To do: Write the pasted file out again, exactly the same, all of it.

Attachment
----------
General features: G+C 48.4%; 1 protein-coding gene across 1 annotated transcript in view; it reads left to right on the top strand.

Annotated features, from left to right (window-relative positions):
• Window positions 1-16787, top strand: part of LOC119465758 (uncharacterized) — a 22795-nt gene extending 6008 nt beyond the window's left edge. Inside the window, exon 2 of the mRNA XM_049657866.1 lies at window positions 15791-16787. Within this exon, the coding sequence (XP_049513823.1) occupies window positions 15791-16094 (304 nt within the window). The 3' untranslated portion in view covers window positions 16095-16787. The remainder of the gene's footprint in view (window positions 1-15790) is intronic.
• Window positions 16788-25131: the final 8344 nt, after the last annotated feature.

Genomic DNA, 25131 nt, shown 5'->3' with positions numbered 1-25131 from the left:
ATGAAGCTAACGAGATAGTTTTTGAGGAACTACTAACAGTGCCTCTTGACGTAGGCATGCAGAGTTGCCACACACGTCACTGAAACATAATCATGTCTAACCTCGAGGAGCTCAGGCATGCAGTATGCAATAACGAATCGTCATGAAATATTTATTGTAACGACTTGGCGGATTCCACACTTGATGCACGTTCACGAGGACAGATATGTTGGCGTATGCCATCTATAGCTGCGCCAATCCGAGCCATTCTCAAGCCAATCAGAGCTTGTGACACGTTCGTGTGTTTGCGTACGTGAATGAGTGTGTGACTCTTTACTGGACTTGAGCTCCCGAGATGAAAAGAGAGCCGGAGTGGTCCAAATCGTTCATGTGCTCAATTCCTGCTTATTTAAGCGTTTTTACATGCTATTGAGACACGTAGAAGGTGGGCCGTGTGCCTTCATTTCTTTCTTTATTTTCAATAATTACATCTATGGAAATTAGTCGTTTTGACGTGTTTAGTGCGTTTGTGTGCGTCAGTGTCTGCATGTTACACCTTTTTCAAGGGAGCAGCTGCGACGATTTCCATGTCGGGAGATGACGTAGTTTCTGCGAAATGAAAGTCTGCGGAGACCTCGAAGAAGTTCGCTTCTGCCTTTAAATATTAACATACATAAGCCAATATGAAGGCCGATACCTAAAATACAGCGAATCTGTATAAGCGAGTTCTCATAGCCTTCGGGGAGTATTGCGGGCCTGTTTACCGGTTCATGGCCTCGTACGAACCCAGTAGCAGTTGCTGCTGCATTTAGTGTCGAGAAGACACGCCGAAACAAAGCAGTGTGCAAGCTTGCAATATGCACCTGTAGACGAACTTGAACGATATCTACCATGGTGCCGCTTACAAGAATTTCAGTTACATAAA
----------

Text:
General features: G+C 48.4%; 1 protein-coding gene across 1 annotated transcript in view; it reads left to right on the top strand.

Annotated features, from left to right (window-relative positions):
• Window positions 1-16787, top strand: part of LOC119465758 (uncharacterized) — a 22795-nt gene extending 6008 nt beyond the window's left edge. Inside the window, exon 2 of the mRNA XM_049657866.1 lies at window positions 15791-16787. Within this exon, the coding sequence (XP_049513823.1) occupies window positions 15791-16094 (304 nt within the window). The 3' untranslated portion in view covers window positions 16095-16787. The remainder of the gene's footprint in view (window positions 1-15790) is intronic.
• Window positions 16788-25131: the final 8344 nt, after the last annotated feature.

Genomic DNA, 25131 nt, shown 5'->3' with positions numbered 1-25131 from the left:
ATGAAGCTAACGAGATAGTTTTTGAGGAACTACTAACAGTGCCTCTTGACGTAGGCATGCAGAGTTGCCACACACGTCACTGAAACATAATCATGTCTAACCTCGAGGAGCTCAGGCATGCAGTATGCAATAACGAATCGTCATGAAATATTTATTGTAACGACTTGGCGGATTCCACACTTGATGCACGTTCACGAGGACAGATATGTTGGCGTATGCCATCTATAGCTGCGCCAATCCGAGCCATTCTCAAGCCAATCAGAGCTTGTGACACGTTCGTGTGTTTGCGTACGTGAATGAGTGTGTGACTCTTTACTGGACTTGAGCTCCCGAGATGAAAAGAGAGCCGGAGTGGTCCAAATCGTTCATGTGCTCAATTCCTGCTTATTTAAGCGTTTTTACATGCTATTGAGACACGTAGAAGGTGGGCCGTGTGCCTTCATTTCTTTCTTTATTTTCAATAATTACATCTATGGAAATTAGTCGTTTTGACGTGTTTAGTGCGTTTGTGTGCGTCAGTGTCTGCATGTTACACCTTTTTCAAGGGAGCAGCTGCGACGATTTCCATGTCGGGAGATGACGTAGTTTCTGCGAAATGAAAGTCTGCGGAGACCTCGAAGAAGTTCGCTTCTGCCTTTAAATATTAACATACATAAGCCAATATGAAGGCCGATACCTAAAATACAGCGAATCTGTATAAGCGAGTTCTCATAGCCTTCGGGGAGTATTGCGGGCCTGTTTACCGGTTCATGGCCTCGTACGAACCCAGTAGCAGTTGCTGCTGCATTTAGTGTCGAGAAGACACGCCGAAACAAAGCAGTGTGCAAGCTTGCAATATGCACCTGTAGACGAACTTGAACGATATCTACCATGGTGCCGCTTACAAGAATTTCAGTTACATAAA